Last time, we began discussing the question of how workers’ compensation disability benefits are calculated. We’ve already spoken about temporary partial disability benefits. Here we’ll look at how temporary total disability is calculated.
Temporary total disability is available to employees who have been injured on the job and are, as a result, temporarily unable to return to work in any capacity or who are able to return to light-duty work but whose employer cannot accommodate light-duty. For temporary total disability, benefits are paid to the employee until he or she has returned to work or has reached what is called “maximum medical improvement.”;
The calculation for temporary total disability benefits is fairly straightforward: two-thirds of the employee’s average weekly wage. There are, however, minimum and maximum limits that must be followed. The maximum amount varies depending on when the accident occurred. For accidents that occurred between July 15, 2015, and January 14, 2016, the maximum amount available is $1,379.73 per week. The minimum amount available depends on the number of children an employee has, as well as whether there is a spouse or not. For an employee with two children and a spouse, the minimum amount available is the employee’s average weekly wage or $319, whichever is lower.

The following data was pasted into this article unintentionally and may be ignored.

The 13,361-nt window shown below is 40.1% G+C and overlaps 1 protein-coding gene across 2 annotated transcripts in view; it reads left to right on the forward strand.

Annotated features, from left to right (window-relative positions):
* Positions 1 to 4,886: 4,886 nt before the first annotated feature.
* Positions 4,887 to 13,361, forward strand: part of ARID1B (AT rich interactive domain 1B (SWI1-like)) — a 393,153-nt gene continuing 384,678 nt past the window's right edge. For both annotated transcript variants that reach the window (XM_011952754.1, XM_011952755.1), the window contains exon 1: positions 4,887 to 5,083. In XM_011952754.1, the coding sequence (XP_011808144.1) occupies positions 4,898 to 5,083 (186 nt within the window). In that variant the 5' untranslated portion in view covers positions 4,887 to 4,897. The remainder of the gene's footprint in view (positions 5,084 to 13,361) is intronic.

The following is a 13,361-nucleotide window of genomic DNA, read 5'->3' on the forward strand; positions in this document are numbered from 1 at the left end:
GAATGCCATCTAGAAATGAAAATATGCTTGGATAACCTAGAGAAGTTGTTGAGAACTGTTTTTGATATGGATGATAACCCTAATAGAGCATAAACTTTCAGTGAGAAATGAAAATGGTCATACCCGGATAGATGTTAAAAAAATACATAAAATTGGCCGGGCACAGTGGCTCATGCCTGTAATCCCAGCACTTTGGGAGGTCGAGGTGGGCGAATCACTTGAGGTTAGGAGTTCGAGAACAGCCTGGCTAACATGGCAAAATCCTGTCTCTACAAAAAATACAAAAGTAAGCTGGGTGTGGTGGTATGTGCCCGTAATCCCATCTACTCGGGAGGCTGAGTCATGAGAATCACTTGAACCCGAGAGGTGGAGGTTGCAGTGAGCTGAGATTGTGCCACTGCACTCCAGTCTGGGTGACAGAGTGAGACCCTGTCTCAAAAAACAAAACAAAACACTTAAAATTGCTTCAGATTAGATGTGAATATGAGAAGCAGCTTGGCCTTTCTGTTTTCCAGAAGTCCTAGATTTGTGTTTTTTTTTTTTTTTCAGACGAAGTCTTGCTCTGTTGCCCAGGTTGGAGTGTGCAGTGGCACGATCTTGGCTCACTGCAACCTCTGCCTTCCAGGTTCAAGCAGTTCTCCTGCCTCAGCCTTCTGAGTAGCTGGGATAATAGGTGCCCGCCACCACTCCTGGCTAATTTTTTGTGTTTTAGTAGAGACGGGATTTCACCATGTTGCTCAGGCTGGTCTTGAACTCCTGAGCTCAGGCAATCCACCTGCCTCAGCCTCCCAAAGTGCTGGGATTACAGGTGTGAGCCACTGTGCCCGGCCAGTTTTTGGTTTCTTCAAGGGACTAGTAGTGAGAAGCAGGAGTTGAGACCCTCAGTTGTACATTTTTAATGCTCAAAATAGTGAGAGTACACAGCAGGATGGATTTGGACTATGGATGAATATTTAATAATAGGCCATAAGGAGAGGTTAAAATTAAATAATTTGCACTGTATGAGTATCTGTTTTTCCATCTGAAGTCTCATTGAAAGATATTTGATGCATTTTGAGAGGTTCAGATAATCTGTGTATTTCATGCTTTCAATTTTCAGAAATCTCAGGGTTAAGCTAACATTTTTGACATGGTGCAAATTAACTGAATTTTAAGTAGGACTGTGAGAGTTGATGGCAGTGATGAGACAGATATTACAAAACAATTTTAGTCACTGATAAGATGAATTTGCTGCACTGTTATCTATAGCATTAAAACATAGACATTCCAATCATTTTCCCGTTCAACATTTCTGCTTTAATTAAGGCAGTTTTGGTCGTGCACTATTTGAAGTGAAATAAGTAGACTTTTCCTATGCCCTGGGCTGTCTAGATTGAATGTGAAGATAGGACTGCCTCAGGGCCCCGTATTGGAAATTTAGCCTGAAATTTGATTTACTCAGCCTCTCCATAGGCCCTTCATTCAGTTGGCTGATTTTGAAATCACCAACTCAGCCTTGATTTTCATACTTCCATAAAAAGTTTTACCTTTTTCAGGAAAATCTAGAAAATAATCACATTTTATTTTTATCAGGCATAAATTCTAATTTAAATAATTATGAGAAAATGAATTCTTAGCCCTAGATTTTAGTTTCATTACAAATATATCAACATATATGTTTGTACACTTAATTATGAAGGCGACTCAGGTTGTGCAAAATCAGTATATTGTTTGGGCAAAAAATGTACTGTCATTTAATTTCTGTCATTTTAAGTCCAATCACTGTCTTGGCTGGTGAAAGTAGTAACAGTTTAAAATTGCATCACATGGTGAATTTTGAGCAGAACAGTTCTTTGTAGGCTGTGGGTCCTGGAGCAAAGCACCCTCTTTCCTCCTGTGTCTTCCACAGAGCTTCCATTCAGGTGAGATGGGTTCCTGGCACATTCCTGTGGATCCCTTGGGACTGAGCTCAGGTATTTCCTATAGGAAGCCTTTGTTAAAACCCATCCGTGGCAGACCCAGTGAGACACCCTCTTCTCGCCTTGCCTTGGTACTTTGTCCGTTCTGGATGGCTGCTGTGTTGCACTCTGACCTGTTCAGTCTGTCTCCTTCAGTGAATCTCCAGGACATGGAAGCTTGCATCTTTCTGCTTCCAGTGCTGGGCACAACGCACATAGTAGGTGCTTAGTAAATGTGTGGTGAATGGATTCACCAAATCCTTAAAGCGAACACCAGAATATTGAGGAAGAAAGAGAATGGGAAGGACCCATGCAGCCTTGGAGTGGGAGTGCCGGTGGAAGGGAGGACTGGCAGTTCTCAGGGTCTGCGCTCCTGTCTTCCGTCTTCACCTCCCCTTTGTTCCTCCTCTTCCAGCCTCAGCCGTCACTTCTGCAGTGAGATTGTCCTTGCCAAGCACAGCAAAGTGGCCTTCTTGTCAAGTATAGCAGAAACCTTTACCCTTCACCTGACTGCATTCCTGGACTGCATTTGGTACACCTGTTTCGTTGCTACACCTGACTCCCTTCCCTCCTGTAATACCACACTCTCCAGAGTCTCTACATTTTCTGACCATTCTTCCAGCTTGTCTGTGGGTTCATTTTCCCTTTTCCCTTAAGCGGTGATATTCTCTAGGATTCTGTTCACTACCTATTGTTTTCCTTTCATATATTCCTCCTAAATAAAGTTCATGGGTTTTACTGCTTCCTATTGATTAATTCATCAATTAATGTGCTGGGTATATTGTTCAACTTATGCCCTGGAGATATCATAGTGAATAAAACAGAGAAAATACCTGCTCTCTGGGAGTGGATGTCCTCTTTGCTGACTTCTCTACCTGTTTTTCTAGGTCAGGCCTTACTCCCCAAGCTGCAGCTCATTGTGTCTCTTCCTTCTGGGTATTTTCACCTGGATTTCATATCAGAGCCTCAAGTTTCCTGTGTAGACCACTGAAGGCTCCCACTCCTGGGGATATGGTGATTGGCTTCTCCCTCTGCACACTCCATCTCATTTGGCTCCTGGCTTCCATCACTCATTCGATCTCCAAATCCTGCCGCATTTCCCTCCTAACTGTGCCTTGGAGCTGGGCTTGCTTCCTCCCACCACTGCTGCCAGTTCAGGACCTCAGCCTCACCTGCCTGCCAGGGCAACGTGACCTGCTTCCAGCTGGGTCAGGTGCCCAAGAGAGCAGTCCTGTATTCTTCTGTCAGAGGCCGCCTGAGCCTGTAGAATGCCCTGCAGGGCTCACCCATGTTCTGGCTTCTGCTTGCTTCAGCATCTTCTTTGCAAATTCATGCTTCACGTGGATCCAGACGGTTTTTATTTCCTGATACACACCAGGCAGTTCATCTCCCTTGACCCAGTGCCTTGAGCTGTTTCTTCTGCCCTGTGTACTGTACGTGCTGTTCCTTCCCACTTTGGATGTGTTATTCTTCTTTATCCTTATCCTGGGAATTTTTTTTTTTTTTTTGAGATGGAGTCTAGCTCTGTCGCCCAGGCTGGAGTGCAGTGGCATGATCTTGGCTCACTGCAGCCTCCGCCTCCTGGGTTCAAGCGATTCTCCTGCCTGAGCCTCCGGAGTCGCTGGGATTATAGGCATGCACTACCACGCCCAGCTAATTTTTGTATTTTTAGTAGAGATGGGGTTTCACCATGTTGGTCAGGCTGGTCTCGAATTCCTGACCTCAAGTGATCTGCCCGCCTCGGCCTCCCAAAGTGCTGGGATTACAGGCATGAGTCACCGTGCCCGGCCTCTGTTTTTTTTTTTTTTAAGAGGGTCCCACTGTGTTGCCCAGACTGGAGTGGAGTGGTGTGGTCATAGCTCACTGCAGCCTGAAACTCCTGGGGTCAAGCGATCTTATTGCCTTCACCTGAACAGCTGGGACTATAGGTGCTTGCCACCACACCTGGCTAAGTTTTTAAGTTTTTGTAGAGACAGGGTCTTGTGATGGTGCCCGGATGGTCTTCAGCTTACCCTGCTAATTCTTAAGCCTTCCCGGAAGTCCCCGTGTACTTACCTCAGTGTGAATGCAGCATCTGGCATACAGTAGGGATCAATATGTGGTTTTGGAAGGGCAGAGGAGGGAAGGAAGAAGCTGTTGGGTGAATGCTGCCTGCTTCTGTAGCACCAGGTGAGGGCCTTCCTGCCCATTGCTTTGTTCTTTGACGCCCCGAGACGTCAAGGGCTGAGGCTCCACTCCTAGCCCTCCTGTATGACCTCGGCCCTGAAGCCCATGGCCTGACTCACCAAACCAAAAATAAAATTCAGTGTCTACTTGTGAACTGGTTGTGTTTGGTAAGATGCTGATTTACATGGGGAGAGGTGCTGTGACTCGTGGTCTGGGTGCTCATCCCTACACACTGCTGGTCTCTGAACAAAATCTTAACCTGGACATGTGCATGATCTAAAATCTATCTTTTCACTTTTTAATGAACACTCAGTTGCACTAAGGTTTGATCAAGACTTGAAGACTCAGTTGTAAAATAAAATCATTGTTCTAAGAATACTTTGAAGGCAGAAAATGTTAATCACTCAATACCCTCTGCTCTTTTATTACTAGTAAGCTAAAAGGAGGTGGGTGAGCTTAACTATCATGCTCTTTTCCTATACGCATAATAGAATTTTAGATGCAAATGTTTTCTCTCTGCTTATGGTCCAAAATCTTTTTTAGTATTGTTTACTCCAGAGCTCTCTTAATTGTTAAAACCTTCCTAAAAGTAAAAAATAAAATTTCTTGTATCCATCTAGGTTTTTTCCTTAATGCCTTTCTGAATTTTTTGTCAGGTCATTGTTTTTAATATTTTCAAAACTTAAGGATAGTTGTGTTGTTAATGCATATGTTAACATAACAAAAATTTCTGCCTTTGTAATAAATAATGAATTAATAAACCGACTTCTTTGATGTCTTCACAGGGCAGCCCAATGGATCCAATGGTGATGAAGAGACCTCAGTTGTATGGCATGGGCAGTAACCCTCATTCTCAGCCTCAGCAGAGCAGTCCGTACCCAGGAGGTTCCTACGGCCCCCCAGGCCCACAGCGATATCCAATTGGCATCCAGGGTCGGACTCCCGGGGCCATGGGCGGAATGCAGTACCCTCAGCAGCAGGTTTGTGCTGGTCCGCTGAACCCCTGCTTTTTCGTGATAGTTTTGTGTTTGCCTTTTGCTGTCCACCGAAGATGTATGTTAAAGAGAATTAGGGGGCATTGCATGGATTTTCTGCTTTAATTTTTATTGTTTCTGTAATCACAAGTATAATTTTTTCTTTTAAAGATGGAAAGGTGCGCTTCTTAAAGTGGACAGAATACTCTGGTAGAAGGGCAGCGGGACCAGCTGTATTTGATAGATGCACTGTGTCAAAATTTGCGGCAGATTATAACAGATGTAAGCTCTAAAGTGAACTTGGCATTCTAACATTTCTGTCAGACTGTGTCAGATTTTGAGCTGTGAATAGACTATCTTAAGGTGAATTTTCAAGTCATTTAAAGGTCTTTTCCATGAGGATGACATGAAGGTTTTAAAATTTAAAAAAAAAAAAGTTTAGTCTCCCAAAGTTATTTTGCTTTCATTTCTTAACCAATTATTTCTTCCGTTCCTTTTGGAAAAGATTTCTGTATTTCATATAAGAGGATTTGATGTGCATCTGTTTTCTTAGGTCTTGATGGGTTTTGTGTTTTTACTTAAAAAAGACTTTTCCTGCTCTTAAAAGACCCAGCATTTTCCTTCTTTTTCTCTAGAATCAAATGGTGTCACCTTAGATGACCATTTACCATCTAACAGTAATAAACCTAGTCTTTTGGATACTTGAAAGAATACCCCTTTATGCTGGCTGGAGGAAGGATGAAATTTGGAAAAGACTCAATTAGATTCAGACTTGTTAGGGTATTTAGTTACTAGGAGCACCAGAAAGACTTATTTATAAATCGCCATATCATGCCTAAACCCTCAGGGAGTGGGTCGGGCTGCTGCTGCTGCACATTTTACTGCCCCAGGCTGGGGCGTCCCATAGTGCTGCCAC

Average weekly wage is generally based on an employee’s gross wages during the previous 52 weeks, but the calculation can be altered by various factors, such as whether the employee had more than one job at the time of injury.
Permanent partial and permanent total disability is a bit more complicated to calculate, and we’ll look at these in our next post.
Illinois Workers’ Compensation Commission, “Handbook on Workers’ Compensation And Occupational Diseases,” Jan. 2013.
Illinois Workers’ Compensation Commission, Benefit Rates, Accessed Jan. 5, 2016.